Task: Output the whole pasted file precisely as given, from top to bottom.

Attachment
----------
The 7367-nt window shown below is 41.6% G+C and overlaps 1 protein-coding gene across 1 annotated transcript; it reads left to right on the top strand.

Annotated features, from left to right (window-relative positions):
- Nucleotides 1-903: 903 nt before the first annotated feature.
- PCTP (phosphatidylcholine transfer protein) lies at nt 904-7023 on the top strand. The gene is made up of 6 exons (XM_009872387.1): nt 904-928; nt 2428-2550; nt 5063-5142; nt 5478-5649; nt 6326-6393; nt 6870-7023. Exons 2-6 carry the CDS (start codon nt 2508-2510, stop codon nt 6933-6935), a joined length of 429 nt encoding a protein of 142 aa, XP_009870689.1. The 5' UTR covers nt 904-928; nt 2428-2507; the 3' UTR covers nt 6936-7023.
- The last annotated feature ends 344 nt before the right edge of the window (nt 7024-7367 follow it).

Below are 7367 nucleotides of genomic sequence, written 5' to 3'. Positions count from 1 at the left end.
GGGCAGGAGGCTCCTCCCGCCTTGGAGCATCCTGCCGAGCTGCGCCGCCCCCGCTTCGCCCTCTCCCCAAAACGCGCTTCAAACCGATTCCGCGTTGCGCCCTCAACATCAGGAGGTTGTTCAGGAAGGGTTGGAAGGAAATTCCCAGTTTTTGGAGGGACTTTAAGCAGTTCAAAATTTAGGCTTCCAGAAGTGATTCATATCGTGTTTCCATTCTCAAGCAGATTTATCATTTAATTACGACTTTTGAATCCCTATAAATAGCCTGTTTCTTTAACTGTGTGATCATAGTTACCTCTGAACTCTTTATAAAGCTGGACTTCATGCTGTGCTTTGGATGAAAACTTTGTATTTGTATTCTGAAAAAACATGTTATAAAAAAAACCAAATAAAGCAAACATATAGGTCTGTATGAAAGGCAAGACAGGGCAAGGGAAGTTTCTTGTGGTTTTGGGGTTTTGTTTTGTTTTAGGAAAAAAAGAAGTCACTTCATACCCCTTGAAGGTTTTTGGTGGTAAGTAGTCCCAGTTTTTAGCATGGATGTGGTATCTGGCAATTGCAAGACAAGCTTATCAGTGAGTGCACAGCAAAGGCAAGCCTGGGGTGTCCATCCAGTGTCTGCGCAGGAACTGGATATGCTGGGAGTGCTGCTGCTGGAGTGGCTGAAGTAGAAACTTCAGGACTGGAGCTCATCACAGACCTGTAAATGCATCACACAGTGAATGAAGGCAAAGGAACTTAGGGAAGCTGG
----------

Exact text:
The 7367-nt window shown below is 41.6% G+C and overlaps 1 protein-coding gene across 1 annotated transcript; it reads left to right on the top strand.

Annotated features, from left to right (window-relative positions):
- Nucleotides 1-903: 903 nt before the first annotated feature.
- PCTP (phosphatidylcholine transfer protein) lies at nt 904-7023 on the top strand. The gene is made up of 6 exons (XM_009872387.1): nt 904-928; nt 2428-2550; nt 5063-5142; nt 5478-5649; nt 6326-6393; nt 6870-7023. Exons 2-6 carry the CDS (start codon nt 2508-2510, stop codon nt 6933-6935), a joined length of 429 nt encoding a protein of 142 aa, XP_009870689.1. The 5' UTR covers nt 904-928; nt 2428-2507; the 3' UTR covers nt 6936-7023.
- The last annotated feature ends 344 nt before the right edge of the window (nt 7024-7367 follow it).

Below are 7367 nucleotides of genomic sequence, written 5' to 3'. Positions count from 1 at the left end.
GGGCAGGAGGCTCCTCCCGCCTTGGAGCATCCTGCCGAGCTGCGCCGCCCCCGCTTCGCCCTCTCCCCAAAACGCGCTTCAAACCGATTCCGCGTTGCGCCCTCAACATCAGGAGGTTGTTCAGGAAGGGTTGGAAGGAAATTCCCAGTTTTTGGAGGGACTTTAAGCAGTTCAAAATTTAGGCTTCCAGAAGTGATTCATATCGTGTTTCCATTCTCAAGCAGATTTATCATTTAATTACGACTTTTGAATCCCTATAAATAGCCTGTTTCTTTAACTGTGTGATCATAGTTACCTCTGAACTCTTTATAAAGCTGGACTTCATGCTGTGCTTTGGATGAAAACTTTGTATTTGTATTCTGAAAAAACATGTTATAAAAAAAACCAAATAAAGCAAACATATAGGTCTGTATGAAAGGCAAGACAGGGCAAGGGAAGTTTCTTGTGGTTTTGGGGTTTTGTTTTGTTTTAGGAAAAAAAGAAGTCACTTCATACCCCTTGAAGGTTTTTGGTGGTAAGTAGTCCCAGTTTTTAGCATGGATGTGGTATCTGGCAATTGCAAGACAAGCTTATCAGTGAGTGCACAGCAAAGGCAAGCCTGGGGTGTCCATCCAGTGTCTGCGCAGGAACTGGATATGCTGGGAGTGCTGCTGCTGGAGTGGCTGAAGTAGAAACTTCAGGACTGGAGCTCATCACAGACCTGTAAATGCATCACACAGTGAATGAAGGCAAAGGAACTTAGGGAAGCTGG